While the previous 2001 DVD was barebones, the DiviMax had a few quality extras. Those extras are preserved here, in addition to three featurettes and a trivia track new to this Blu-ray release. Let’s tackle the old stuff first. There is an audio commentary with Director Fritz Kiersch, Producer Terrence Kirby and Actors John Franklin and Courtney Gains. The four are recorded together and have a good time revisiting much of the memories of the production and the legacy of the first film. They all look back fondly on the film and the experience, it being the first for the two actors and the biggest things all four of them probably ever did. Kids being kids, the two actors remember so much from the production, and Kiersch and Kirby certainly remember plenty, too. Filled with trivia and personal reflection, it’s a quality listen.
The other big extra ported over from the DiviMax is the robust 36-minute “Harvesting Horror: Children of the Corn”. While this one features Kiersch, Franklin and Gains from the commentary, it covers new ground by allowing Kiersch to explore his intent and the production in more depth than the experience-heavy commentary. He talks about how he approached working with the child actors, how he conceived of shooting scenes and how they patched cities and fields together to create the illusion of a single place. It’s also nice to catch up with the child actors again and see how they’ve aged (or in this case, haven’t really) and to see how they both remember the whole experience. Very worthwhile.
Now onto the new. Michael Felsher’s Red Shirt Pictures contribute three new featurettes to the mix, the first being “Welcome to Gatlin: The Sights & Sounds of Children of the Corn” (15:27). This one features Production Designer Craig Sterans and Composer John Elias. The score really is haunting and iconic, and it’s nice to finally see it get a little tribute here. Elias sadly does not talk about how he came up with that disturbing children chant, but it does still give it some talk time. Sterans is very passionate about what he does and talks about how horror films give him the ability to experiment and how in Children of the Corn he had to spend a lot of time spray painting corn!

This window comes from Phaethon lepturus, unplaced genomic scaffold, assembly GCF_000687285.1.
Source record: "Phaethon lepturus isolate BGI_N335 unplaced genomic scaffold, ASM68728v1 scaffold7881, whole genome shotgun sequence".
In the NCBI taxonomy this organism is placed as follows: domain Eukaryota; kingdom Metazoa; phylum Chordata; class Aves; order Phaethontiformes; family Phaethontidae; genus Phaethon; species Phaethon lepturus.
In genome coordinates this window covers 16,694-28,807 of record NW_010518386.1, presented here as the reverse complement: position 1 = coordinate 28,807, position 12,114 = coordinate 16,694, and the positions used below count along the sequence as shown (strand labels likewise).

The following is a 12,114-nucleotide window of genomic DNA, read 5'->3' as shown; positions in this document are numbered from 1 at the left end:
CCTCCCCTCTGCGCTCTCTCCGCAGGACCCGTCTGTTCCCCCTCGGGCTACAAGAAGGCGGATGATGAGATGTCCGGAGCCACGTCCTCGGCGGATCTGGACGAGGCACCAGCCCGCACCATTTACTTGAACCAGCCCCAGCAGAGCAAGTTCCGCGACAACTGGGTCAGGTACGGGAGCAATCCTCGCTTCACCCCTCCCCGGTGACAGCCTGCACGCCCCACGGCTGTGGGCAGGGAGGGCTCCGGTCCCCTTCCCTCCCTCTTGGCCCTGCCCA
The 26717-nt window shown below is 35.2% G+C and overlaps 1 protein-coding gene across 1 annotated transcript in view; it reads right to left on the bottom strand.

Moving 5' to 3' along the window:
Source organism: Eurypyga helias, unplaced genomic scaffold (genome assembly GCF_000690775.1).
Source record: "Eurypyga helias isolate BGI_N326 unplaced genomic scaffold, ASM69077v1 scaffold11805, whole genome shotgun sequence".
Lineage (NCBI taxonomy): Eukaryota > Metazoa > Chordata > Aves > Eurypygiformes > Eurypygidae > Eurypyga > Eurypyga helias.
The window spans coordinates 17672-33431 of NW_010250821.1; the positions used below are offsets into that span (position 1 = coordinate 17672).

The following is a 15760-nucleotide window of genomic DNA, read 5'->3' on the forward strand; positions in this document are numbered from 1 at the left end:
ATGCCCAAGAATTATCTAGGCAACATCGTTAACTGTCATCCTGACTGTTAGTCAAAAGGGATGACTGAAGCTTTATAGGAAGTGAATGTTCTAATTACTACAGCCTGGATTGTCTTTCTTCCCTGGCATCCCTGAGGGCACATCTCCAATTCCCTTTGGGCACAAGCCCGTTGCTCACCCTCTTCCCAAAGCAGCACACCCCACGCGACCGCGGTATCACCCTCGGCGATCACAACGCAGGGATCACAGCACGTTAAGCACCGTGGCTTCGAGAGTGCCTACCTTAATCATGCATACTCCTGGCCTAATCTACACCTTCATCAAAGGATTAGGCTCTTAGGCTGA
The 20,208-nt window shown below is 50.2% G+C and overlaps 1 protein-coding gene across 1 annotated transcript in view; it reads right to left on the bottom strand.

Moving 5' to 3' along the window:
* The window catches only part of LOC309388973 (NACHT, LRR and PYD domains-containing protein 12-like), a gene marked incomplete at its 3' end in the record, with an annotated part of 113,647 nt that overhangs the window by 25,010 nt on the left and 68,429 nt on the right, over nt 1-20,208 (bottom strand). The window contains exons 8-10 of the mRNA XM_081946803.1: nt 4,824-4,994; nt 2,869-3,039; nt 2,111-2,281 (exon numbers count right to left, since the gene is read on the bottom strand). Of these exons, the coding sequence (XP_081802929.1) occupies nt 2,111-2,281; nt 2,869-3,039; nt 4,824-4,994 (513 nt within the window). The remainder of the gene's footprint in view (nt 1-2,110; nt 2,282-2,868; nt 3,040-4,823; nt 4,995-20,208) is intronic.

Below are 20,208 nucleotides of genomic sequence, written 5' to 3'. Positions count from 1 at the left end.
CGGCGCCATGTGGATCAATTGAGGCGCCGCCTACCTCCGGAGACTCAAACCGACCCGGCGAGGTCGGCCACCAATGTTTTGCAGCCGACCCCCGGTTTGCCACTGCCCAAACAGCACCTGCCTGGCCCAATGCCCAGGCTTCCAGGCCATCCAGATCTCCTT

Having no Linda Hamilton on the previous discs was a big oversight, and thankfully now she gets her own 14-minute tell all with “It Was The Eighties!”. She talks about just starting out in Hollywood and how this was her big break, and also how she really strives for the physical with each performance (who knew?). She isn’t quite modest when she describes how Corn was a building block for her eventual journey to “action icon” but she’s always laughing and having a good time remembering. Felsher does a good job editing the piece, too, even allowing a fourth wall break for a nice personal moment with Hamilton. She’s a legend, and it’s great to hear from her.
The last new featurette is “Stephen King on a Shoestring” (11:20) which features Producer Donald P. Borchers. This might be the most interesting, since Borchers sort of takes the blame for changing up the story from the original Stephen King story. He parlays talk about the changes into how he’s now approaching the remake, which sounds promising should it ever reach completion. There are also some other interesting trivia bits, like how Sam Raimi was one of the directors interviewed for the position that would eventually become Fritz Kiersch’s. He talks about filming in Iowa and other notables from production, and like the rest of the content thus far, is totally informative.
Less informative is the new trivia track, which basically takes all the trivia shared in the commentary and puts it into text pop-ups. There is also some terrible factual errors, like one of the initial claims that Peter Horton and Linda Hamilton were actually at one point married. Nope. The disc is rounded off by some nice promotional material, from the cryptically narrated trailer to original storyboard art, a poster and still gallery and a gallery of all the girl’s drawings used during the title sequence of the film.
It’s taken 25 years, but Children of the Corn finally has a special edition worth calling definitive.
Although it’s certainly not the kind of shocker that would demand a franchise of six sequels and counting, Children of the Corn is a simple and effective little bit of eighties horror yarn. The direction and performances are solid, even if the screenplay softens the spit of Stephen King’s short story social commentary. While the Blu-ray offers an adequate audio and visual upgrade, it’s all the extras here that really make this recommended purchase. The previous DiviMax extras were solid, and the 45-minutes worth of new interviews makes a good thing even better. I can’t speak for the sequels, but 25 years later the first film still has yield, so for those who haven’t yet seen it – reap it!
*Because of the quality of the HD format, the clarity, resolution and color depth are inherently a major leap over DVD. Since any Blu-ray will naturally have better characteristics than DVDs, the rating is therefore only in comparison with other Blu-ray titles, rather than home video in general. So while a Blu-ray film may only get a C, it will likely be much better than a DVD with an A.
One of these days, I'm gonna collect my thoughts and create a whole huge thread pertaining to how the original Ghoulies plain and simply is not that damn bad. I am a fuckin' man alone in defense of that film, but I will be triumphant!
That movie has Jack Nance and effects by John Carl Beuchler and I still want to kill myself 5 minutes in.
Damn, man, age hasn't been all that kind to Linda. Still love her though.
I just watched my Divimax copy of this a couple months back. It still has moments and I generally enjoy it. I haven't actually seen a single one of its sequels, but I'm curious. Great review.
She could still beat the shit out of all of us, Dave.
Good review- I actually picked this up today- but hey man show some love for Pumpkinhead - I would not put that in the "terrible" first movies category. I love that movie! <: